August 30, 2017 4:16 pm

London Beatles Festival donating concert proceeds to Harvey relief efforts

People walk through floodwaters as members of the Louisiana Department of Wildlife and Fisheries perform search and rescue operations by boat during flooding from Tropical Storm Harvey in Orange, Texas, Wednesday, Aug. 30, 2017.

AP Photo/Gerald Herbert

As volunteers work eight days a week in Texas to assist the state with its recovery from Hurricane Harvey, a local music festival will be pitching in — through the music of The Beatles.

With the London Beatles Festival returning to the Forest City next week, organizers have made a last-minute change, turning one already-scheduled concert into a benefit concert for the relief efforts underway in Texas.

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Proceeds from the festival’s Sgt. Pepper’s Big Band show will go towards the Canadian Red Cross, which is working with American aid partners in the days after Harvey — soon to be downgraded from a tropical storm to a tropical depression — which ravaged Texas’ southern coast, including Houston.

READ MORE: ‘Mattress Mack’ in Houston opens doors to Harvey survivors, slumber party ensues

The concert will still be presented by the Basically Basie Big Band — an homage to legendary bandleader Count Basie.

The show, slated for the afternoon of Saturday, Sept. 9, at Metropolitan United Church, features Basie’s own renditions of Paul McCartney’s and John Lennon’s classic hits — which he popularized in two albums.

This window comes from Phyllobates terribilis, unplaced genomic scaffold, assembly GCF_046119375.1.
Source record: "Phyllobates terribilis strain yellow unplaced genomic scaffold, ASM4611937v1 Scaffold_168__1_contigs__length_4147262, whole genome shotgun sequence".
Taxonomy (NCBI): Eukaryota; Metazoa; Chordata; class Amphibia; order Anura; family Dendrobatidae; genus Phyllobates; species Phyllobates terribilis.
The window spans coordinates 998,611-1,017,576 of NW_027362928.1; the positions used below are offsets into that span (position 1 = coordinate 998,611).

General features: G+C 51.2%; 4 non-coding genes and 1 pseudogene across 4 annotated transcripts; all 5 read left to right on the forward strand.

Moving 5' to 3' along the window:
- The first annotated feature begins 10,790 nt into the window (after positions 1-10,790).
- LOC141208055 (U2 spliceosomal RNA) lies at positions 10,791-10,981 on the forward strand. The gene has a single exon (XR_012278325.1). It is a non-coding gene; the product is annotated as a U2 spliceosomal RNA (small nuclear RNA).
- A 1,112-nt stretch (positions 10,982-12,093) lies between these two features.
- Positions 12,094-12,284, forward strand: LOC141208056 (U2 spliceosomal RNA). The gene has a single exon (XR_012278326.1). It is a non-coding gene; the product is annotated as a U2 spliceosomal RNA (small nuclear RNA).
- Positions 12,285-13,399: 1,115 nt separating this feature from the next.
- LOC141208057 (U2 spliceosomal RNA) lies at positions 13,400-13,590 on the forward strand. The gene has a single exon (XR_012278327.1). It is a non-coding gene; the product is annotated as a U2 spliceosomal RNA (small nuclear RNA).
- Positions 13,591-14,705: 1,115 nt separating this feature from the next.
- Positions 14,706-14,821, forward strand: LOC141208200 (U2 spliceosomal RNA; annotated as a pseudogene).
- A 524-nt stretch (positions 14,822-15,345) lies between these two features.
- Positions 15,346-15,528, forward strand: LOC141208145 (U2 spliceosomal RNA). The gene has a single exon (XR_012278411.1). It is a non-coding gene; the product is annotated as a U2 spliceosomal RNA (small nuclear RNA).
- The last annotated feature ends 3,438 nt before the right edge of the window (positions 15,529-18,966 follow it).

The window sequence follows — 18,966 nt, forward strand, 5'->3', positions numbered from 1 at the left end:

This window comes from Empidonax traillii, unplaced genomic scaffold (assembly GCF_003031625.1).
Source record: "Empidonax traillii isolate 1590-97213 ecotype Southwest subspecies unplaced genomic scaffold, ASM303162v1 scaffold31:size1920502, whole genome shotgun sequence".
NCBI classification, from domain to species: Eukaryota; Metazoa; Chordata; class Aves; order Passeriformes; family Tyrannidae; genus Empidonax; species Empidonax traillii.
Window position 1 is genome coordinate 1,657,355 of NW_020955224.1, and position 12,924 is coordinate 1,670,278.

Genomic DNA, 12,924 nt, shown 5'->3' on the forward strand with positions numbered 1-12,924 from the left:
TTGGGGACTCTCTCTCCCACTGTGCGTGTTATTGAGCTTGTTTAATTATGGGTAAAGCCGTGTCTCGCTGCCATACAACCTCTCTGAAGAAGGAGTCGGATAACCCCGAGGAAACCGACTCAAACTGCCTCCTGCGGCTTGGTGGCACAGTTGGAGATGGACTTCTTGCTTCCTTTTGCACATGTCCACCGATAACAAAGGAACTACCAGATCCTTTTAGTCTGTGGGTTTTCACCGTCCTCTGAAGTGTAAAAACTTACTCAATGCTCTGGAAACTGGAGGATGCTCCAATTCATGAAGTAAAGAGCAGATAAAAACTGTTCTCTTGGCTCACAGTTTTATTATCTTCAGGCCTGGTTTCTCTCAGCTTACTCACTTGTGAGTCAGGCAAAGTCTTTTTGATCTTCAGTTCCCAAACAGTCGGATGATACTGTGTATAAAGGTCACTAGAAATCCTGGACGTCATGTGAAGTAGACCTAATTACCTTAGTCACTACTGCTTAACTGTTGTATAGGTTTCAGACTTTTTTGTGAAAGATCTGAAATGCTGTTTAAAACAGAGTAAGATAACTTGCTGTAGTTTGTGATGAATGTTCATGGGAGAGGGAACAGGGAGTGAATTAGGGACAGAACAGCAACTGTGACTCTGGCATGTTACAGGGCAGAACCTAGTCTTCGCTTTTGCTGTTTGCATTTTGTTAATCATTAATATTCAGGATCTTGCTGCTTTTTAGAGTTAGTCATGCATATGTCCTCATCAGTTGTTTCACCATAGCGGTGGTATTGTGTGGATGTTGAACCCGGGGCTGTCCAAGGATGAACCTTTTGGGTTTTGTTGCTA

The festival’s director says it’s important for fans to promote what he calls “core Beatles values.”

“The festival committee would like to promote peace and love, and as Beatles fans, we should all reach into our hearts with peace and love and support those in need,” said Paul Rivard.

“We need to do something here. This is a huge problem–what’s going on down there. I know the water’s dropping, but there’s still devastation and things need to be taken care of. Send a little bit of love over to the U.S. there, and to people’s lives that have been affected.”

Rivard said he hopes the festival will be able to donate $10,000, which requires the show to sell out.

Tickets for the show range from the regular price of $25 to VIP pricing at $35.

All told, Rivard said he felt compelled to play whatever part he could.

“We just have to play our part. The (Canadian Red Cross) is playing their part. The 18-piece orchestra is playing their part,” he said.

READ MORE: Many Harvey flood victims are uninsured and experts warn Canadians equally unprotected

© 2017 Global News, a division of Corus Entertainment Inc.

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